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Pioneers of comprehensive paediatric care in the developing world
  1. Osama Hafiz Elshazali
  1. Department of Paediatrics and Child Health, University of Khartoum, Khartoum, Sudan
  1. Correspondence to Dr Osama Hafiz Elshazali, Department of Paediatrics and Child Health, University of Khartoum, Khartoum, Sudan; o.elshazali{at}uofk.edu

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Introduction

The mid-20th century brought about a complete rethink of the causes of and interventions pertaining to child malnutrition. Pioneers included, among others, Zef Ebrahim, Derek and Patrice Jelliffe, and David Werner working in child health globally; David Sanders in Zimbabwe; Maurice King in Zambia; James Paget Stanfield in East Africa; and Mabelle and Raj Arole in India.

This paper describes the lives and legacies of three paediatricians in particular, whose careers coincided and intertwined in sub-Saharan Africa, between the 1930s and 1970s. Their approach, with the other pioneers, helped sculpt the philosophy behind current nutritional rehabilitation, and the effect they had on paediatricians and millions of children, especially in low-income countries, has been long lasting and reverberates to this very day. All three of these iconic figures were guided by the primary, overarching purpose in life to improve the health and well-being of children all over the world, dedicating their lives to research and clinical practice to child care. We, the current generation of paediatricians, stand on the shoulders of giants. We have a duty as medical practitioners to continue the legacy of all the pioneers in social and comprehensive paediatrics.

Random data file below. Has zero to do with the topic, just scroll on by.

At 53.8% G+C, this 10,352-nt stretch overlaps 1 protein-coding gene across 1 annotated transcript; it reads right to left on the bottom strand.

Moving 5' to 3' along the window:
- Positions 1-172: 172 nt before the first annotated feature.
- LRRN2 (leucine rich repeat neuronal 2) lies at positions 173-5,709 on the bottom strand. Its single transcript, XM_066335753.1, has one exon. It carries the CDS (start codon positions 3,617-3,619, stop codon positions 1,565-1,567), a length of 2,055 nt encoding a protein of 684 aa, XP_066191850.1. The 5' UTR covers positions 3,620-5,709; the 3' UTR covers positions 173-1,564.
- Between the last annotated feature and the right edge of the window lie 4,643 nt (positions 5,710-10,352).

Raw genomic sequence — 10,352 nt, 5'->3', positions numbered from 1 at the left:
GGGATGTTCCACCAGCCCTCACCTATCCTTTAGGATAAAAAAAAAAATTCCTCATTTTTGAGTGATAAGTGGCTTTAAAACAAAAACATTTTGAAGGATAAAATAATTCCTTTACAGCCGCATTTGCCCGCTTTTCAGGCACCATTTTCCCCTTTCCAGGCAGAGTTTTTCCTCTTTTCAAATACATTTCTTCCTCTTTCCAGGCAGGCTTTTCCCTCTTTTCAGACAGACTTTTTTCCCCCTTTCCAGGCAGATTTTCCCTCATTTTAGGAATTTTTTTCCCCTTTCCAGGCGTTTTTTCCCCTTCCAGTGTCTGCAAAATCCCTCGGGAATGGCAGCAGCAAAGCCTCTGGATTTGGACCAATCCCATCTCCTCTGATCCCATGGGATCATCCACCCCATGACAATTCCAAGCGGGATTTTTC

Cicely D. Williams (1893–1992) was born and educated in Jamaica and graduated in 1923 from Oxford University. The British Colonial Office sent her to the Gold Coast (now Ghana) in 1929. Her primary interests were in maternal and child health, particularly breast feeding, and the development of health services. Williams noted very astutely that while child mortality was high, newborns were less represented compared with children between 2 and 4 years.1 While in Ghana, she saw many young children with swollen …

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Footnotes

  • Funding The author has not declared a specific grant for this research from any funding agency in the public, commercial or not-for-profit sectors.

  • Competing interests None declared.

  • Provenance and peer review Not commissioned; externally peer reviewed.